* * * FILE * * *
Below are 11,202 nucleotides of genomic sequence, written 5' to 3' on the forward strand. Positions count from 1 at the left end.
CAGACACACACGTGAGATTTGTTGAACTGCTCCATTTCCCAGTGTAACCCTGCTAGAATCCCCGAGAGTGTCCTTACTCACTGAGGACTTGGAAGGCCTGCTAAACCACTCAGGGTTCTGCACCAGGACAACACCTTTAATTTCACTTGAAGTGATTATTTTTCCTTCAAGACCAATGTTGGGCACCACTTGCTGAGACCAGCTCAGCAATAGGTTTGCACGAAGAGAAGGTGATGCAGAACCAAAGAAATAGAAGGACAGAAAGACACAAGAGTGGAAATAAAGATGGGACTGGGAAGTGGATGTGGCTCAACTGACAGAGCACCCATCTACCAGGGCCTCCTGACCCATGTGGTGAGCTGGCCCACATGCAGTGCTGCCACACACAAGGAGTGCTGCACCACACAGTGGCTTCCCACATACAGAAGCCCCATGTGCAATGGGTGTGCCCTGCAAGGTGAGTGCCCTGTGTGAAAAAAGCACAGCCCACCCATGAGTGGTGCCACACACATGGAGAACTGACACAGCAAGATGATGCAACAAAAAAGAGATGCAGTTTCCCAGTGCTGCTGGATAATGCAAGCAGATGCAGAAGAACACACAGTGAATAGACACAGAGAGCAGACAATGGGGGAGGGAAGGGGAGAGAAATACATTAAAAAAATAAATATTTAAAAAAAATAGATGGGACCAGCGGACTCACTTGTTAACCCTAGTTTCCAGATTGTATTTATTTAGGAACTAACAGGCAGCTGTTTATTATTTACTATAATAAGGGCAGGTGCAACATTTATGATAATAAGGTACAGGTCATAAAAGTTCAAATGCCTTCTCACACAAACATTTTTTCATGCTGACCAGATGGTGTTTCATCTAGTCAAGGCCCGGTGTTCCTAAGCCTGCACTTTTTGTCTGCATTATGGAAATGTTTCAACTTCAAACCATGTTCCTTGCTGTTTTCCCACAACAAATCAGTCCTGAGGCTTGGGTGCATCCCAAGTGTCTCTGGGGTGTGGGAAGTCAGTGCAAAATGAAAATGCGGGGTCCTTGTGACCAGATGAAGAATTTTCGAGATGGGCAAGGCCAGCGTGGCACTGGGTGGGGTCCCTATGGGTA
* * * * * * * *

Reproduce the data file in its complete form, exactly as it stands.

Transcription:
Below are 11,202 nucleotides of genomic sequence, written 5' to 3' on the forward strand. Positions count from 1 at the left end.
CAGACACACACGTGAGATTTGTTGAACTGCTCCATTTCCCAGTGTAACCCTGCTAGAATCCCCGAGAGTGTCCTTACTCACTGAGGACTTGGAAGGCCTGCTAAACCACTCAGGGTTCTGCACCAGGACAACACCTTTAATTTCACTTGAAGTGATTATTTTTCCTTCAAGACCAATGTTGGGCACCACTTGCTGAGACCAGCTCAGCAATAGGTTTGCACGAAGAGAAGGTGATGCAGAACCAAAGAAATAGAAGGACAGAAAGACACAAGAGTGGAAATAAAGATGGGACTGGGAAGTGGATGTGGCTCAACTGACAGAGCACCCATCTACCAGGGCCTCCTGACCCATGTGGTGAGCTGGCCCACATGCAGTGCTGCCACACACAAGGAGTGCTGCACCACACAGTGGCTTCCCACATACAGAAGCCCCATGTGCAATGGGTGTGCCCTGCAAGGTGAGTGCCCTGTGTGAAAAAAGCACAGCCCACCCATGAGTGGTGCCACACACATGGAGAACTGACACAGCAAGATGATGCAACAAAAAAGAGATGCAGTTTCCCAGTGCTGCTGGATAATGCAAGCAGATGCAGAAGAACACACAGTGAATAGACACAGAGAGCAGACAATGGGGGAGGGAAGGGGAGAGAAATACATTAAAAAAATAAATATTTAAAAAAAATAGATGGGACCAGCGGACTCACTTGTTAACCCTAGTTTCCAGATTGTATTTATTTAGGAACTAACAGGCAGCTGTTTATTATTTACTATAATAAGGGCAGGTGCAACATTTATGATAATAAGGTACAGGTCATAAAAGTTCAAATGCCTTCTCACACAAACATTTTTTCATGCTGACCAGATGGTGTTTCATCTAGTCAAGGCCCGGTGTTCCTAAGCCTGCACTTTTTGTCTGCATTATGGAAATGTTTCAACTTCAAACCATGTTCCTTGCTGTTTTCCCACAACAAATCAGTCCTGAGGCTTGGGTGCATCCCAAGTGTCTCTGGGGTGTGGGAAGTCAGTGCAAAATGAAAATGCGGGGTCCTTGTGACCAGATGAAGAATTTTCGAGATGGGCAAGGCCAGCGTGGCACTGGGTGGGGTCCCTATGGGTA